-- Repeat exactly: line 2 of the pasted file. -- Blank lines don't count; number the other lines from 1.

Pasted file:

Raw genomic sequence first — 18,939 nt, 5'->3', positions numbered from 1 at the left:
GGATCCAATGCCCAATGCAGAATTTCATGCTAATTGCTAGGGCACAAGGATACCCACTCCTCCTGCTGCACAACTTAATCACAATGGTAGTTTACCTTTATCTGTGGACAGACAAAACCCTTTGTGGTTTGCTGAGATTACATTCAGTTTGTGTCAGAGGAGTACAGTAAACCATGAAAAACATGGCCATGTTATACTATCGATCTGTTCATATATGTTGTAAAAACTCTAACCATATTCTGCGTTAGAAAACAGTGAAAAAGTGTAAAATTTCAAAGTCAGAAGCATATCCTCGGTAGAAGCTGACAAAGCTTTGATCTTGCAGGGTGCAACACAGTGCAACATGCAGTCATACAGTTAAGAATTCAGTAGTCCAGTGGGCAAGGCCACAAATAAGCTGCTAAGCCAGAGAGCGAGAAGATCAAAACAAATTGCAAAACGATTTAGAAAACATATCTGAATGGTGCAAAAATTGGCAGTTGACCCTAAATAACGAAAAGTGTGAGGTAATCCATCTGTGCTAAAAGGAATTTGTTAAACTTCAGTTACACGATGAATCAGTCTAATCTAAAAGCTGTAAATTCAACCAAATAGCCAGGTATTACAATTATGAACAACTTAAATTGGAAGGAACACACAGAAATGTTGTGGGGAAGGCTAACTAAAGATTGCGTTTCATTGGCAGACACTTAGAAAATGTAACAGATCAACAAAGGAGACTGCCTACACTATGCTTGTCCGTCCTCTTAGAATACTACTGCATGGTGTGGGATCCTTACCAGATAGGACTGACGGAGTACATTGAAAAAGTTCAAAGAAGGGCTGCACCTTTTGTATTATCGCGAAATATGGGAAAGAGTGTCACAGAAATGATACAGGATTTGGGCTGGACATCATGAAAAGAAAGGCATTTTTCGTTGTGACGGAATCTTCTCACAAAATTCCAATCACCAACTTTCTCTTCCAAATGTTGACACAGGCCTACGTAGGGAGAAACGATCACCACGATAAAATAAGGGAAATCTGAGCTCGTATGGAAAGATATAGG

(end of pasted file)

GGATCCAATGCCCAATGCAGAATTTCATGCTAATTGCTAGGGCACAAGGATACCCACTCCTCCTGCTGCACAACTTAATCACAATGGTAGTTTACCTTTATCTGTGGACAGACAAAACCCTTTGTGGTTTGCTGAGATTACATTCAGTTTGTGTCAGAGGAGTACAGTAAACCATGAAAAACATGGCCATGTTATACTATCGATCTGTTCATATATGTTGTAAAAACTCTAACCATATTCTGCGTTAGAAAACAGTGAAAAAGTGTAAAATTTCAAAGTCAGAAGCATATCCTCGGTAGAAGCTGACAAAGCTTTGATCTTGCAGGGTGCAACACAGTGCAACATGCAGTCATACAGTTAAGAATTCAGTAGTCCAGTGGGCAAGGCCACAAATAAGCTGCTAAGCCAGAGAGCGAGAAGATCAAAACAAATTGCAAAACGATTTAGAAAACATATCTGAATGGTGCAAAAATTGGCAGTTGACCCTAAATAACGAAAAGTGTGAGGTAATCCATCTGTGCTAAAAGGAATTTGTTAAACTTCAGTTACACGATGAATCAGTCTAATCTAAAAGCTGTAAATTCAACCAAATAGCCAGGTATTACAATTATGAACAACTTAAATTGGAAGGAACACACAGAAATGTTGTGGGGAAGGCTAACTAAAGATTGCGTTTCATTGGCAGACACTTAGAAAATGTAACAGATCAACAAAGGAGACTGCCTACACTATGCTTGTCCGTCCTCTTAGAATACTACTGCATGGTGTGGGATCCTTACCAGATAGGACTGACGGAGTACATTGAAAAAGTTCAAAGAAGGGCTGCACCTTTTGTATTATCGCGAAATATGGGAAAGAGTGTCACAGAAATGATACAGGATTTGGGCTGGACATCATGAAAAGAAAGGCATTTTTCGTTGTGACGGAATCTTCTCACAAAATTCCAATCACCAACTTTCTCTTCCAAATGTTGACACAGGCCTACGTAGGGAGAAACGATCACCACGATAAAATAAGGGAAATCTGAGCTCGTATGGAAAGATATAGG